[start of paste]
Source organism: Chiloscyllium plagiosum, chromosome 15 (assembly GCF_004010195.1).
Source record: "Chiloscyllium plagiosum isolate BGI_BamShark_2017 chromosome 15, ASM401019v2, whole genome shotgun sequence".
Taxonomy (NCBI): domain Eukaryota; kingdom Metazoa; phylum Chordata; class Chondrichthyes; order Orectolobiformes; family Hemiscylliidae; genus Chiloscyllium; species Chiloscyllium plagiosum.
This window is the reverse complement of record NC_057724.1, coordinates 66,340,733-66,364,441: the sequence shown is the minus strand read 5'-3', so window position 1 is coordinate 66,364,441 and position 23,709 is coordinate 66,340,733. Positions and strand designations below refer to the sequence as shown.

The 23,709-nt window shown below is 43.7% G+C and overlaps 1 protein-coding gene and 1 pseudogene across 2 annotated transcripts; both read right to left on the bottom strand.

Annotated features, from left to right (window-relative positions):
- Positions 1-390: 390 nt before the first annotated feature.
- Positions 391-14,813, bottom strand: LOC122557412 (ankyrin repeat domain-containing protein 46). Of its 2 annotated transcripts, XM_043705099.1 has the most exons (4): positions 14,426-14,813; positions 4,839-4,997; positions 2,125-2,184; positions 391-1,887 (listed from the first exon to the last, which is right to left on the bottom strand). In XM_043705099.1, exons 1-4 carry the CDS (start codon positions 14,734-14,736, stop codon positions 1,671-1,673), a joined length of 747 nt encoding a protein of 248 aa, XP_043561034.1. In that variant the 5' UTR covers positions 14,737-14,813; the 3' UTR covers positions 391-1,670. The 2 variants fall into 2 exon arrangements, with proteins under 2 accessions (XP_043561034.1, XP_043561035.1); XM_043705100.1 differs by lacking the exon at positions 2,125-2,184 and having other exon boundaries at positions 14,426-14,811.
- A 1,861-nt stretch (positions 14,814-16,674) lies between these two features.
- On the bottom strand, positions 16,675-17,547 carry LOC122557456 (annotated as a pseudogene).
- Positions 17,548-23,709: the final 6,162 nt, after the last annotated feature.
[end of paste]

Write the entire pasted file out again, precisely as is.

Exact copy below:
Source organism: Chiloscyllium plagiosum, chromosome 15 (assembly GCF_004010195.1).
Source record: "Chiloscyllium plagiosum isolate BGI_BamShark_2017 chromosome 15, ASM401019v2, whole genome shotgun sequence".
Taxonomy (NCBI): domain Eukaryota; kingdom Metazoa; phylum Chordata; class Chondrichthyes; order Orectolobiformes; family Hemiscylliidae; genus Chiloscyllium; species Chiloscyllium plagiosum.
This window is the reverse complement of record NC_057724.1, coordinates 66,340,733-66,364,441: the sequence shown is the minus strand read 5'-3', so window position 1 is coordinate 66,364,441 and position 23,709 is coordinate 66,340,733. Positions and strand designations below refer to the sequence as shown.

The 23,709-nt window shown below is 43.7% G+C and overlaps 1 protein-coding gene and 1 pseudogene across 2 annotated transcripts; both read right to left on the bottom strand.

Annotated features, from left to right (window-relative positions):
- Positions 1-390: 390 nt before the first annotated feature.
- Positions 391-14,813, bottom strand: LOC122557412 (ankyrin repeat domain-containing protein 46). Of its 2 annotated transcripts, XM_043705099.1 has the most exons (4): positions 14,426-14,813; positions 4,839-4,997; positions 2,125-2,184; positions 391-1,887 (listed from the first exon to the last, which is right to left on the bottom strand). In XM_043705099.1, exons 1-4 carry the CDS (start codon positions 14,734-14,736, stop codon positions 1,671-1,673), a joined length of 747 nt encoding a protein of 248 aa, XP_043561034.1. In that variant the 5' UTR covers positions 14,737-14,813; the 3' UTR covers positions 391-1,670. The 2 variants fall into 2 exon arrangements, with proteins under 2 accessions (XP_043561034.1, XP_043561035.1); XM_043705100.1 differs by lacking the exon at positions 2,125-2,184 and having other exon boundaries at positions 14,426-14,811.
- A 1,861-nt stretch (positions 14,814-16,674) lies between these two features.
- On the bottom strand, positions 16,675-17,547 carry LOC122557456 (annotated as a pseudogene).
- Positions 17,548-23,709: the final 6,162 nt, after the last annotated feature.